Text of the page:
As per the Project on Government Oversight, half of the loans related to PPP frauds were approved either by fintechs or banks working closely with them, despite fintechs being better at catching and reporting fraud. The likelihood of PPP fraud occurrence depends on issues like digital identity confirmation, shortcomings in due diligence, and fraud identification. Proving digital identities was particularly difficult for fintechs as their digital platforms assisted quick loan approvals without much hassle. The banks that focused on existing clientele automatically rejected such fraudsters. Banks fared better on due diligence, while fintechs fall behind due to a lack of institutional historical knowledge, which makes them vulnerable in the short term.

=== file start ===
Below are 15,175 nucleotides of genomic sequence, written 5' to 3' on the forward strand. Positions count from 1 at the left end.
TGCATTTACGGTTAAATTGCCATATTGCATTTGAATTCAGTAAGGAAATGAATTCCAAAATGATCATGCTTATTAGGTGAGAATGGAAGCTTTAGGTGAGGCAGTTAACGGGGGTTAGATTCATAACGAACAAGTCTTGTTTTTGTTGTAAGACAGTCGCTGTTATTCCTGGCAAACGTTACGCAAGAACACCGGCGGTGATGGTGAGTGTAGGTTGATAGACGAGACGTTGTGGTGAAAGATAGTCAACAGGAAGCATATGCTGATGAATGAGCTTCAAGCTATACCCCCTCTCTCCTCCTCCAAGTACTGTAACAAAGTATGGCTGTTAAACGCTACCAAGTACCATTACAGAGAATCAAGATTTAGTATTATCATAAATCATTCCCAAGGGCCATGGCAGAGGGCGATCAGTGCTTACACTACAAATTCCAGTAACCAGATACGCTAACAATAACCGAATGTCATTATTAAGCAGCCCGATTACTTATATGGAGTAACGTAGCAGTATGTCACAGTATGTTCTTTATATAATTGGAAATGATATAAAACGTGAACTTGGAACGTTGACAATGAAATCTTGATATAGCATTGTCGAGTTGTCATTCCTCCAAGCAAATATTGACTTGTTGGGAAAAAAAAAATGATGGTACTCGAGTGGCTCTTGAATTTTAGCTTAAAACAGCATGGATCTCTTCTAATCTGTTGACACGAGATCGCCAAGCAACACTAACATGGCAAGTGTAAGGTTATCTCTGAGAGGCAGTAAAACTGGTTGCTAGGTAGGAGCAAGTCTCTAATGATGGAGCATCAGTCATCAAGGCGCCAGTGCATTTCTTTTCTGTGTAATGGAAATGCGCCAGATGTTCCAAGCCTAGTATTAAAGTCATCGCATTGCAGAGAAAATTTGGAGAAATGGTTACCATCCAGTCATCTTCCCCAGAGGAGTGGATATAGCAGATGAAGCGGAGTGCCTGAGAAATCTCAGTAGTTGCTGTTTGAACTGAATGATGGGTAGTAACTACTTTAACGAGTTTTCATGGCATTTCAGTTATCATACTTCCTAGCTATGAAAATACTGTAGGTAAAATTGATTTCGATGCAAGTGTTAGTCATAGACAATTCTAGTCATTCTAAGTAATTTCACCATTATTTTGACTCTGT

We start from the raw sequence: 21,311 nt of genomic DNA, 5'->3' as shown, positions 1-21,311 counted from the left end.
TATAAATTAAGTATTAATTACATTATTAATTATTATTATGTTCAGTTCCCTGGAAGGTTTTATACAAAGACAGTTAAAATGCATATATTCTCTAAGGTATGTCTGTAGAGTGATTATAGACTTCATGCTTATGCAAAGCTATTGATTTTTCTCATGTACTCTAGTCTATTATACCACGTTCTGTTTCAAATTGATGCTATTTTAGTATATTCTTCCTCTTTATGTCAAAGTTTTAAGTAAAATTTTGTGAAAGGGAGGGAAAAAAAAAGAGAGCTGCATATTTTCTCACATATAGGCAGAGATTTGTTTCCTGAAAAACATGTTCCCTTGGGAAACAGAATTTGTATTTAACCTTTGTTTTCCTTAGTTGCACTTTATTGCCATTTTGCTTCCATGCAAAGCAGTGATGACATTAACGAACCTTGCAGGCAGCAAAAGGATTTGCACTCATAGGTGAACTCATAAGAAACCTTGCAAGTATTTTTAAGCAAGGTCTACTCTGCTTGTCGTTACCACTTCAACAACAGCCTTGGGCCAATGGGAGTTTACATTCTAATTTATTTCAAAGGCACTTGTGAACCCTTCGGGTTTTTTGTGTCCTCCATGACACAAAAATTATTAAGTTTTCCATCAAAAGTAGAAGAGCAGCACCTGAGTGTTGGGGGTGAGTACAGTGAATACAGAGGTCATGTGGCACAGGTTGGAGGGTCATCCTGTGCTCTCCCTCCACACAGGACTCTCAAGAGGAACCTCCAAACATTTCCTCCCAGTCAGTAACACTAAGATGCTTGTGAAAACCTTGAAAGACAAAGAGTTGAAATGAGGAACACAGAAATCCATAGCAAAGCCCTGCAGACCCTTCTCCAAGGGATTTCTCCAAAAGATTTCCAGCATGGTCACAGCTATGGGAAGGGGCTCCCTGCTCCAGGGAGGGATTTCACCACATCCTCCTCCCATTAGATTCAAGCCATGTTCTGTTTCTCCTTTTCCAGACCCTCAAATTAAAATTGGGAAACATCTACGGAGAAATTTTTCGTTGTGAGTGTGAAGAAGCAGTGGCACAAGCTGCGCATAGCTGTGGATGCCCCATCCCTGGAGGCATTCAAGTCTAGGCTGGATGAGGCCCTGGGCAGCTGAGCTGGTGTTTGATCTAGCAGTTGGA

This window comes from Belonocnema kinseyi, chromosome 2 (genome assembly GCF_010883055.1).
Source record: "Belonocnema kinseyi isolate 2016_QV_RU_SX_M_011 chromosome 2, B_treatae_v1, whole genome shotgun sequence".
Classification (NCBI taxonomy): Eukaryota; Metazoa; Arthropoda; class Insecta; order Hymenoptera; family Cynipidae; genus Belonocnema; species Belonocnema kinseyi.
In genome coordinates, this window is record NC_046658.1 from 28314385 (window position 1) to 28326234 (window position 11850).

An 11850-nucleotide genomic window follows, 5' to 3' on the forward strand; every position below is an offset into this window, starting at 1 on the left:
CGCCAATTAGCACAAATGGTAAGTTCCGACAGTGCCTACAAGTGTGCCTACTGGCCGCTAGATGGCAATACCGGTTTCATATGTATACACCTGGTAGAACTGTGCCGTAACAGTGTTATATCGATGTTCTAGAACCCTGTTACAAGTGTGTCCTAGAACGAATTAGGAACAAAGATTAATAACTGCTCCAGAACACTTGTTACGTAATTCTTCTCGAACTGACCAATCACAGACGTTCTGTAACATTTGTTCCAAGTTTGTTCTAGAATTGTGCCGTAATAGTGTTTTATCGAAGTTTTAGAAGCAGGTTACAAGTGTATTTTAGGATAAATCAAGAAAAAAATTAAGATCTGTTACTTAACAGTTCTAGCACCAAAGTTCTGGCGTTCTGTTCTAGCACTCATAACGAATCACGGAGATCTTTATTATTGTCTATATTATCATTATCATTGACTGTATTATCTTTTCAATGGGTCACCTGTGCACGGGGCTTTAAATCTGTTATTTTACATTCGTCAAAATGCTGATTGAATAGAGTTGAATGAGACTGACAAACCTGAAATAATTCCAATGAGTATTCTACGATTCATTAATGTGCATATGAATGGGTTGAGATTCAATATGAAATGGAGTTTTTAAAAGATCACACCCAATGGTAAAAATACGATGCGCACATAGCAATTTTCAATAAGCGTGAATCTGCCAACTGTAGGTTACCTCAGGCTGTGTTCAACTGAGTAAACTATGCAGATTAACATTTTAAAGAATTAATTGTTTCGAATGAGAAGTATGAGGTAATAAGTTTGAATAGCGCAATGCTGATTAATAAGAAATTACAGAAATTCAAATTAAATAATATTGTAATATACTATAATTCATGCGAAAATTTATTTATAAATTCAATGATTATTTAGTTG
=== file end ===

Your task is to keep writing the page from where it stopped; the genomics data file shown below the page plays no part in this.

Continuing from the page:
New deposits are flooding prize-linked savings accounts of credit unions. It should be noted that not all credit unions offer such prize-linked savings programs. Also, the rewards aren’t big enough to significantly impact a customer’s balance sheet. However, the increase in deposits in such programs has been significant for credit unions. The Wisconsin Credit Union League’s Wincentive saw a 76% increase in deposits this year, while Minnesota’s Wincentive program saw a 45% increase in balances. Save to Win, the biggest prize-linked savings programs (run by CU Solutions Group), saw over 1200 new accounts between March and September. However, the program organizers couldn’t pin down the exact source of these new funds. The possible source could be the additional $600 federal unemployment compensation along with benefits from the states. Reduced spending could also be a reason for additional funds. The lack of clarity about the influx of deposits in prize-linked savings makes it quite difficult to predict their future growth. However, there seems no indication of credit unions stepping back from these programs.